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Heirloom Tomatoes are Worth the Extra Work!
by John Harmon
July 21, 2002

As gardeners become skilled at growing tomatoes and master the art of harvesting loads of ripe red fruit every year from the regular seed catalog varieties they are likely to go looking for more challenging fruits to grow. Heirloom tomatoes will provide that challenge.

Growing heirloom tomatoes is a labor of love because you are not likely to get the production you are used to from the hybrid varieties. These tomatoes were usually bred for flavor, not resistance to disease or pests. To give you the best chance of harvesting nice ripe heirloom tomatoes you will have to provide a growing environment that starts and stays disease and pest free.

Right from the beginning make sure your potting mix is sterile before you plant the seeds. A little extra care here really pays off later because you will have strong healthy transplants when it's time to set them out. I like to use commercial starting mixes like Redi-Earth but any well draining sterile potting mix will work.

To get the best seedlings they will need at least 12 hours of direct sun daily. Here in the north you can provide them with 16 hours of artificial light indoors to get them going. Most of the heirloom varieties will take over 80 days so start them indoors in March. The more natural light you can give them the better they will do. I start mine in front of the windows and give them artificial light to boot. They can never get too much light.

The work really begins when you set the plants out in the greenhouse. If you're using soil in beds it will have to be sterilized. Pathogens that wouldn't hurt many of the newer hybrid varieties will quickly kill off heirloom varieties with no resistance. Greenhouse beds where you have grown tomatoes in the past can hold soil borne diseases from previous years and pass them along. Use new beds and soil whenever possible or "solarize" your soil.

This is done in the summer and right now is a great time to get beds ready for next year. Give the soil a light watering. It should be damp but not wet. Cover your beds with a layer of clear six-mil plastic. Hold it down with some two by fours spaced every couple of feet. Then put on a second layer of clear plastic. The idea is that when the sun shines on your beds the soil will heat up. The double layer of plastic will hold the heat. It is recommended to leave the beds covered for at least a month during the hottest part of the summer. This treatment is simple and easy and it will kill many of the soil borne pathogens that would otherwise attack your tomatoes.

Another important factor is the water. Never use cold water on tomatoes hybrid or heirloom. Warming the water to at least 55 degrees F. will avoid shock and help to prevent mildews and molds. Another thing that will damage your plants is chlorine. It is used in almost every cities water treatment to kill germs. If you're on city water it's likely got chlorine in it. Fortunately it will evaporate very quickly if exposed to the air in an open container. You can kill two birds with one stone by pumping your water into an open topped 45 gallon drum that's painted black and gets sun all day. Your water will warm up nicely and that nasty chlorine will be gone. Just put a lid on it to stop mosquitoes from using your water barrel as a breeding site.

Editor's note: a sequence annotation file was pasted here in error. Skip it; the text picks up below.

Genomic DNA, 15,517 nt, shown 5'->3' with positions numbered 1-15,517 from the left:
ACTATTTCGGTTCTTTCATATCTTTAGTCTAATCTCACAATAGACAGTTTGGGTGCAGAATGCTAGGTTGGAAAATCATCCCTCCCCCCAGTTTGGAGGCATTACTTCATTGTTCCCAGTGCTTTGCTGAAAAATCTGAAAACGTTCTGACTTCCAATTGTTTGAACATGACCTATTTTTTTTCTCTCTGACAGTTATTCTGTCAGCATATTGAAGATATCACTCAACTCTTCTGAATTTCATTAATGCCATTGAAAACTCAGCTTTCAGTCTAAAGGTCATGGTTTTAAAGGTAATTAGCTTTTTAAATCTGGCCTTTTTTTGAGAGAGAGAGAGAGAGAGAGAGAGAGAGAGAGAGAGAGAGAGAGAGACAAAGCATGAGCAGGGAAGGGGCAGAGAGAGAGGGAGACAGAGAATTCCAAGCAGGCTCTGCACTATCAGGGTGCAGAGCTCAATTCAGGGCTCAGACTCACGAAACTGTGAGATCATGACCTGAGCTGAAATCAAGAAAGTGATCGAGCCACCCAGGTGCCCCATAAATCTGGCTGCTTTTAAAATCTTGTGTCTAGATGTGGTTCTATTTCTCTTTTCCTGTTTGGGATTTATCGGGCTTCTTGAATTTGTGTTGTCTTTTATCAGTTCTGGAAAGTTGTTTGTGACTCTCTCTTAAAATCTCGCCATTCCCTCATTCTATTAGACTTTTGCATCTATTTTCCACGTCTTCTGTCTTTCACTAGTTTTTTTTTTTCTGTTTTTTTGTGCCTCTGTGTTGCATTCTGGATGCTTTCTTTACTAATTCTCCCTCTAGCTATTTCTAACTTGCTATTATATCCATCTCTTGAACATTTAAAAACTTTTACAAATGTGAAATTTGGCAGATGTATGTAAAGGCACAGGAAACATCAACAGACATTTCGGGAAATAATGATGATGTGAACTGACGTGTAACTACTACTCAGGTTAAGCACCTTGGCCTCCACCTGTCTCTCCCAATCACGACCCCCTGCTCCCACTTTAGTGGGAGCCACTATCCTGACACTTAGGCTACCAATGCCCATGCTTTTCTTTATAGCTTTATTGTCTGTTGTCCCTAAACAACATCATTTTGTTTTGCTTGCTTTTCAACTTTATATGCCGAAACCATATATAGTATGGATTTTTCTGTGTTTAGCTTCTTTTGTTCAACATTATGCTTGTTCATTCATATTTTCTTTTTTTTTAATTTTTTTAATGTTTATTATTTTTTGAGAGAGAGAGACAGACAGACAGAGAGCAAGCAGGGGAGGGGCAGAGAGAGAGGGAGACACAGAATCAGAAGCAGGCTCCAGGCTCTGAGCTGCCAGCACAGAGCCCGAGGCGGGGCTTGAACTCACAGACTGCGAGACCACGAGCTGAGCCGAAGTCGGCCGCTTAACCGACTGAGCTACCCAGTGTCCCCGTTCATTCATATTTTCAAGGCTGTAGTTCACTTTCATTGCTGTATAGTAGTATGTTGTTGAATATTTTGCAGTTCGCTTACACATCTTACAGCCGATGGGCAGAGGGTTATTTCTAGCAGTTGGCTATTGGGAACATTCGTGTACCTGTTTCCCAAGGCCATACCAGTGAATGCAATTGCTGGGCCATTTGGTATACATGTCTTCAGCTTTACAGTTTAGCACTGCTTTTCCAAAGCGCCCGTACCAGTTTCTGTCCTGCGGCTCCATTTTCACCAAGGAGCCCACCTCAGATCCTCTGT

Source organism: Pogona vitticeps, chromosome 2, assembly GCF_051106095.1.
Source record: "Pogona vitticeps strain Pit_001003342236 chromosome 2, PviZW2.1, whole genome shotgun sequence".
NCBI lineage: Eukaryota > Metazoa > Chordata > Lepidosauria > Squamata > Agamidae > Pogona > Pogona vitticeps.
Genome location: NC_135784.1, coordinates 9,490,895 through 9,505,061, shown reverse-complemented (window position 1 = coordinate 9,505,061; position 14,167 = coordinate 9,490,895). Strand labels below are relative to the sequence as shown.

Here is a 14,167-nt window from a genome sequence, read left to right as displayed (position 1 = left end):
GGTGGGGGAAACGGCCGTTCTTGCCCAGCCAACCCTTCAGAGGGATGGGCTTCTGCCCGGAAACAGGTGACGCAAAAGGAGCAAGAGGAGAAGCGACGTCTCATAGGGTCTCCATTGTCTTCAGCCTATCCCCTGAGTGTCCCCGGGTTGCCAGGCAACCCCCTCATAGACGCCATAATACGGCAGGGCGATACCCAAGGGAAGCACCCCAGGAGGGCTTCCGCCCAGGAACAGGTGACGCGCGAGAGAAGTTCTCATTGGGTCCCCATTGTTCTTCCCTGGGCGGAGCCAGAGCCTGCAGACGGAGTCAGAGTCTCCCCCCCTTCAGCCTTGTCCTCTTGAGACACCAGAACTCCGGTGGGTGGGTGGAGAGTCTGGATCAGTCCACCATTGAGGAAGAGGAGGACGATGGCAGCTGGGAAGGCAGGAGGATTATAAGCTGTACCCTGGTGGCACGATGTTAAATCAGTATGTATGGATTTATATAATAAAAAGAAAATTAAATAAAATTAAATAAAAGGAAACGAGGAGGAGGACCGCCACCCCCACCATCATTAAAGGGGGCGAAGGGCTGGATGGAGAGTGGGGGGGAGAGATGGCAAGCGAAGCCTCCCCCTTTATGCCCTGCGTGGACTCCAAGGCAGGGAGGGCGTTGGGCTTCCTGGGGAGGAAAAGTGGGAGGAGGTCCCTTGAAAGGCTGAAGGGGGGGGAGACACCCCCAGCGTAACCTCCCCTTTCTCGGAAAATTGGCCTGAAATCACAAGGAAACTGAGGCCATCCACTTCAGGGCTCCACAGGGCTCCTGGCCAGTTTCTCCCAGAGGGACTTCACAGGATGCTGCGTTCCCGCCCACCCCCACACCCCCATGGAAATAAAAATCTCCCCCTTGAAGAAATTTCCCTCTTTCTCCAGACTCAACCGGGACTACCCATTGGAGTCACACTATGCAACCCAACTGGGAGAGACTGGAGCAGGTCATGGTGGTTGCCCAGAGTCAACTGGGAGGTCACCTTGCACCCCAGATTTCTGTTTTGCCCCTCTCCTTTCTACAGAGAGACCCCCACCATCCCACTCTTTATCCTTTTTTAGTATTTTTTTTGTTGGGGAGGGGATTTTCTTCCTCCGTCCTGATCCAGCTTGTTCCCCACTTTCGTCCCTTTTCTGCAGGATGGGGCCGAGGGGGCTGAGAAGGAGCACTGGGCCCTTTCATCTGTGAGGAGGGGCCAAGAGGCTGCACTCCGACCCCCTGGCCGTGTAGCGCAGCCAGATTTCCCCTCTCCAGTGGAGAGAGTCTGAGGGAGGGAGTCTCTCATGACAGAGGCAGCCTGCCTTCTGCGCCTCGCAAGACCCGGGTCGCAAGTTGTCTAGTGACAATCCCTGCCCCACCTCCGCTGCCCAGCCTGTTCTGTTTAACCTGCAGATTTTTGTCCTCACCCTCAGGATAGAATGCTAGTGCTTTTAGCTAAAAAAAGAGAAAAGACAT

With clean soil and clean water you will get the best yield possible for your variety. That may not be much with heirloom varieties but the taste will be worth it.

Harvest your fruit when it is fully ripe. Vine ripened tomatoes will taste better than any commercial tomato that is picked at what they call the "mature green" stage. Never refrigerate tomatoes! Just let them sit on your kitchen counter out of direct sun for a few days until they are just right to eat. The tomato will continue making sugars after it is picked and you can enjoy them at whatever sugar level suits you.

There's a great little booklet that you can get about growing tomatoes. It's called " Gardening Secrets For Growing Huge, Fruit-Packed Tomato Plants" and you can order it online with a credit card and download it instantly. I bought one and it comes as an MS Word document. It's 32 pages and only costs $2.99 US or about a million Canadian. The sales pitch is " Learn hundreds of organic gardening tips for growing tomatoes with Gardening Secrets For Growing Huge Fruit-Packed Tomato Plants. Whether you’re a beginner gardener or a tomato gardening enthusiast, you’ll learn everything you need to know to grow tomatoes like a pro." The sales pitch is slightly overstated but there is some very good information in the publication and it downloads quickly as a Zip file. Look for it at http://www.merchandisebrokers.com/retail.html.

For heirloom tomato seeds you can't beat the over 3000 tomato varieties available along with 650 kinds of peppers, 3,500 beans and thousands of other rare varieties for your garden and greenhouse from the Seed Savers preservation farm in Decorah, Iowa. You will find them at http://www.seedsavers.org/.

The extra work that heirloom tomato plants require and the smaller yields are more than compensated for by the great tastes and unusual colors these old-time tomatoes can provide.


John Harmon owns and operates Tropicals North. Write John at The Real Dirt, c/o 211 Wood St., Whitehorse, Y1A 2E4 or e-mail tropnorth@polarcom.com


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